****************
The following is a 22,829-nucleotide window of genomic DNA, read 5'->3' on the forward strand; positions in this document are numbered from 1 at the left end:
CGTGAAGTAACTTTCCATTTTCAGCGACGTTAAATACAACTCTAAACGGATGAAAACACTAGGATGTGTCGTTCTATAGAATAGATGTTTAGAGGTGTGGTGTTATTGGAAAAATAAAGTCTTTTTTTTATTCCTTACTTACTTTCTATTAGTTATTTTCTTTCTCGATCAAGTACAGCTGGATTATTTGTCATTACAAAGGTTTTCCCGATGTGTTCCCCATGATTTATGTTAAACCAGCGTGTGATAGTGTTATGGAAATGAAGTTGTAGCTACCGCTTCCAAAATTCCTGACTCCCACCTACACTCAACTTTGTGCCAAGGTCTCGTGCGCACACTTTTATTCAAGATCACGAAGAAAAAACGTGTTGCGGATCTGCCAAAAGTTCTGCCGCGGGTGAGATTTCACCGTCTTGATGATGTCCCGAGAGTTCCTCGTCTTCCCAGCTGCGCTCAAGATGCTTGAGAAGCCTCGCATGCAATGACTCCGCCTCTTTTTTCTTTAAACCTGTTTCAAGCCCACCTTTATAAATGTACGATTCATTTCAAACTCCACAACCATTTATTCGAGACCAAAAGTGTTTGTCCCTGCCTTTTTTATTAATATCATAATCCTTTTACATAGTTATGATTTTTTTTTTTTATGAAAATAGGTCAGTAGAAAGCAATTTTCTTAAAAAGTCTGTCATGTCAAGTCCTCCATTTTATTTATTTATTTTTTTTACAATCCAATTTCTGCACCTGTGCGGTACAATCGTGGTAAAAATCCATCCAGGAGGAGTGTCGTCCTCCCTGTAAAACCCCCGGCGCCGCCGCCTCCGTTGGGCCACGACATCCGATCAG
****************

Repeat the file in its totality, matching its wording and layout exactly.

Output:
The following is a 22,829-nucleotide window of genomic DNA, read 5'->3' on the forward strand; positions in this document are numbered from 1 at the left end:
CGTGAAGTAACTTTCCATTTTCAGCGACGTTAAATACAACTCTAAACGGATGAAAACACTAGGATGTGTCGTTCTATAGAATAGATGTTTAGAGGTGTGGTGTTATTGGAAAAATAAAGTCTTTTTTTTATTCCTTACTTACTTTCTATTAGTTATTTTCTTTCTCGATCAAGTACAGCTGGATTATTTGTCATTACAAAGGTTTTCCCGATGTGTTCCCCATGATTTATGTTAAACCAGCGTGTGATAGTGTTATGGAAATGAAGTTGTAGCTACCGCTTCCAAAATTCCTGACTCCCACCTACACTCAACTTTGTGCCAAGGTCTCGTGCGCACACTTTTATTCAAGATCACGAAGAAAAAACGTGTTGCGGATCTGCCAAAAGTTCTGCCGCGGGTGAGATTTCACCGTCTTGATGATGTCCCGAGAGTTCCTCGTCTTCCCAGCTGCGCTCAAGATGCTTGAGAAGCCTCGCATGCAATGACTCCGCCTCTTTTTTCTTTAAACCTGTTTCAAGCCCACCTTTATAAATGTACGATTCATTTCAAACTCCACAACCATTTATTCGAGACCAAAAGTGTTTGTCCCTGCCTTTTTTATTAATATCATAATCCTTTTACATAGTTATGATTTTTTTTTTTTATGAAAATAGGTCAGTAGAAAGCAATTTTCTTAAAAAGTCTGTCATGTCAAGTCCTCCATTTTATTTATTTATTTTTTTTACAATCCAATTTCTGCACCTGTGCGGTACAATCGTGGTAAAAATCCATCCAGGAGGAGTGTCGTCCTCCCTGTAAAACCCCCGGCGCCGCCGCCTCCGTTGGGCCACGACATCCGATCAG